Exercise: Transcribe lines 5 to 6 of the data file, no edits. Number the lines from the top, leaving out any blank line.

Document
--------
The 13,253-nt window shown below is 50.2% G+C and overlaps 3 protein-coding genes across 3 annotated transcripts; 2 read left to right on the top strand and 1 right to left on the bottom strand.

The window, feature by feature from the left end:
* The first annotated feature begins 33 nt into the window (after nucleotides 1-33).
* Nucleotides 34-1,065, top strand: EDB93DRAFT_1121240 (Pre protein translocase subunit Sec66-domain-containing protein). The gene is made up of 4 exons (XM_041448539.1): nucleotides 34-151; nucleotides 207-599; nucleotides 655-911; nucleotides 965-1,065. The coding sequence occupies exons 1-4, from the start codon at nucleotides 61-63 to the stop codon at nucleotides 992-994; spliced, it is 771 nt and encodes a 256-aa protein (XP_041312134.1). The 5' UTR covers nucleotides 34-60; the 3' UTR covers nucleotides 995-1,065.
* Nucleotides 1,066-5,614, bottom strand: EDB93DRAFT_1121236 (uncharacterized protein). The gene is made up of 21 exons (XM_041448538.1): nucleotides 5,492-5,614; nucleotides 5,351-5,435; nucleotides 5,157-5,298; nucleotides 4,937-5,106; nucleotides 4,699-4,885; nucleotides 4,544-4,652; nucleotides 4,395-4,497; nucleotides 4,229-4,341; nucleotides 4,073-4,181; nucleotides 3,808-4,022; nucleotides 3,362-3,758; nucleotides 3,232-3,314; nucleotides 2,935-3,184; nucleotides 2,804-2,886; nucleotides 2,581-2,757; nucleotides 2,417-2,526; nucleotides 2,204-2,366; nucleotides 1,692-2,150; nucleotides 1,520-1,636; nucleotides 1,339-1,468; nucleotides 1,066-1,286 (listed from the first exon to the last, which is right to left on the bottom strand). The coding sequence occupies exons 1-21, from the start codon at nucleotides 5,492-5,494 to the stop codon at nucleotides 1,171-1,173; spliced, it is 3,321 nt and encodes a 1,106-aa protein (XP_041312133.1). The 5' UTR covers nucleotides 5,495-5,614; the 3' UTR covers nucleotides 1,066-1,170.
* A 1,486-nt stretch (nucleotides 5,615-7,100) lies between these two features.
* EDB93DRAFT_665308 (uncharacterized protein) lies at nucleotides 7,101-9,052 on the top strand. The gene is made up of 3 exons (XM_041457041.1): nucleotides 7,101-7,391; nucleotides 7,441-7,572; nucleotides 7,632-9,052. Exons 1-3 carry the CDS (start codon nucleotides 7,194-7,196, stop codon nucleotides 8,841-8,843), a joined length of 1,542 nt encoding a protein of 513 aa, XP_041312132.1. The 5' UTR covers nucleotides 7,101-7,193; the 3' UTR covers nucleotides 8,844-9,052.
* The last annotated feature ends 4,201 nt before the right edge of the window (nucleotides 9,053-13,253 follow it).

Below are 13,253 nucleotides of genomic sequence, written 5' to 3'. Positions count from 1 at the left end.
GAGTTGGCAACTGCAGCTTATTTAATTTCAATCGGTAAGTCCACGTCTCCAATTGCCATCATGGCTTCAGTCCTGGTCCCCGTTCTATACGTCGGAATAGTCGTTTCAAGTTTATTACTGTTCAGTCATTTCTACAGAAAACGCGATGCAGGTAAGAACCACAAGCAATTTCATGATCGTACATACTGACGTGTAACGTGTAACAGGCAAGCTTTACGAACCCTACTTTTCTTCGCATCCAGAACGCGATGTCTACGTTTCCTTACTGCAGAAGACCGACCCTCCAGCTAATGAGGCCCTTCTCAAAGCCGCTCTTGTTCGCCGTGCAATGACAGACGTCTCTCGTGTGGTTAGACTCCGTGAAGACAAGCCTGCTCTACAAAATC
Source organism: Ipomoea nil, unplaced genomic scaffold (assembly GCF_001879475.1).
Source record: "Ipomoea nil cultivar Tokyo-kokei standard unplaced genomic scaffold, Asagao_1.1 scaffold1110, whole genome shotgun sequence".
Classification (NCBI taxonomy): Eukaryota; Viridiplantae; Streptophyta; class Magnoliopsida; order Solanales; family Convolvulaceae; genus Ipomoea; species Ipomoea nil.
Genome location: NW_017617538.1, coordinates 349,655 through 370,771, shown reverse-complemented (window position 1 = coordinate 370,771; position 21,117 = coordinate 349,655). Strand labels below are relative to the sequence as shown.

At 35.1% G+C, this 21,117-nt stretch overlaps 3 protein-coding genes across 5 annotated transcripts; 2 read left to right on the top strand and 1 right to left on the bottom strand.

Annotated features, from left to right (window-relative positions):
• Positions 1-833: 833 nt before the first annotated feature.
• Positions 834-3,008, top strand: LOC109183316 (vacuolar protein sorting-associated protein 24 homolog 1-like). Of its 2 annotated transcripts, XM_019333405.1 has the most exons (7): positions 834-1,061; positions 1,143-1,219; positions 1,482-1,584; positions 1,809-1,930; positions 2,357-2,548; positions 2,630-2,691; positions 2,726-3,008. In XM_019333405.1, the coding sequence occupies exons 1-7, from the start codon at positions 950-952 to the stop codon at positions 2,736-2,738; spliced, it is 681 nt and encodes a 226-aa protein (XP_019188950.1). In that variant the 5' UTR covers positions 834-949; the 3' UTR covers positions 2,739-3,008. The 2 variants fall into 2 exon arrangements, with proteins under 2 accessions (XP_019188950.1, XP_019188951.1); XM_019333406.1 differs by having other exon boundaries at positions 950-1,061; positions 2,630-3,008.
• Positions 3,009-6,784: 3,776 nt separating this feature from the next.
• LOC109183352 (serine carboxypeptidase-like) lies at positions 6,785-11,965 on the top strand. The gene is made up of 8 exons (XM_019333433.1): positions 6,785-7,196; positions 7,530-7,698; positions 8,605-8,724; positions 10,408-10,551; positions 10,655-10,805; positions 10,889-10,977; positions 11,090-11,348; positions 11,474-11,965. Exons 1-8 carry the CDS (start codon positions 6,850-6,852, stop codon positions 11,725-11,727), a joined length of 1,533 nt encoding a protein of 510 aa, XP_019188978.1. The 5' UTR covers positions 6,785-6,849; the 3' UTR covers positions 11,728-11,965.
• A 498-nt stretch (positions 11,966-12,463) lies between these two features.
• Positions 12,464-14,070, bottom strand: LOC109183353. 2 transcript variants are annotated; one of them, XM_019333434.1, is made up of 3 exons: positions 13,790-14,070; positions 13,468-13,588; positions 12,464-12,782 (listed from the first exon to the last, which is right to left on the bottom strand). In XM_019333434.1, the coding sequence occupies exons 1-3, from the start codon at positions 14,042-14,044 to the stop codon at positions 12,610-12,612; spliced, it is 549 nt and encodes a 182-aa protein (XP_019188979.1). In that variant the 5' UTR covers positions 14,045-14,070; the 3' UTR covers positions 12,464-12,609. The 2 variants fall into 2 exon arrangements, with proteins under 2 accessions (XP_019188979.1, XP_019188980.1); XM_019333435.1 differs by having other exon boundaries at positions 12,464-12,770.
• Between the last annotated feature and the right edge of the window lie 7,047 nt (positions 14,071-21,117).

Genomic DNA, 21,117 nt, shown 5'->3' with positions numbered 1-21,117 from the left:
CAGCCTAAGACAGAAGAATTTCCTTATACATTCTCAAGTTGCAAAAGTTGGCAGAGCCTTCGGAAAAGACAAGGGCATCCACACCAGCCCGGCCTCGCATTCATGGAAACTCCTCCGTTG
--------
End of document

* Nucleotides 1,066-5,614, bottom strand: EDB93DRAFT_1121236 (uncharacterized protein). The gene is made up of 21 exons (XM_041448538.1): nucleotides 5,492-5,614; nucleotides 5,351-5,435; nucleotides 5,157-5,298; nucleotides 4,937-5,106; nucleotides 4,699-4,885; nucleotides 4,544-4,652; nucleotides 4,395-4,497; nucleotides 4,229-4,341; nucleotides 4,073-4,181; nucleotides 3,808-4,022; nucleotides 3,362-3,758; nucleotides 3,232-3,314; nucleotides 2,935-3,184; nucleotides 2,804-2,886; nucleotides 2,581-2,757; nucleotides 2,417-2,526; nucleotides 2,204-2,366; nucleotides 1,692-2,150; nucleotides 1,520-1,636; nucleotides 1,339-1,468; nucleotides 1,066-1,286 (listed from the first exon to the last, which is right to left on the bottom strand). The coding sequence occupies exons 1-21, from the start codon at nucleotides 5,492-5,494 to the stop codon at nucleotides 1,171-1,173; spliced, it is 3,321 nt and encodes a 1,106-aa protein (XP_041312133.1). The 5' UTR covers nucleotides 5,495-5,614; the 3' UTR covers nucleotides 1,066-1,170.
* A 1,486-nt stretch (nucleotides 5,615-7,100) lies between these two features.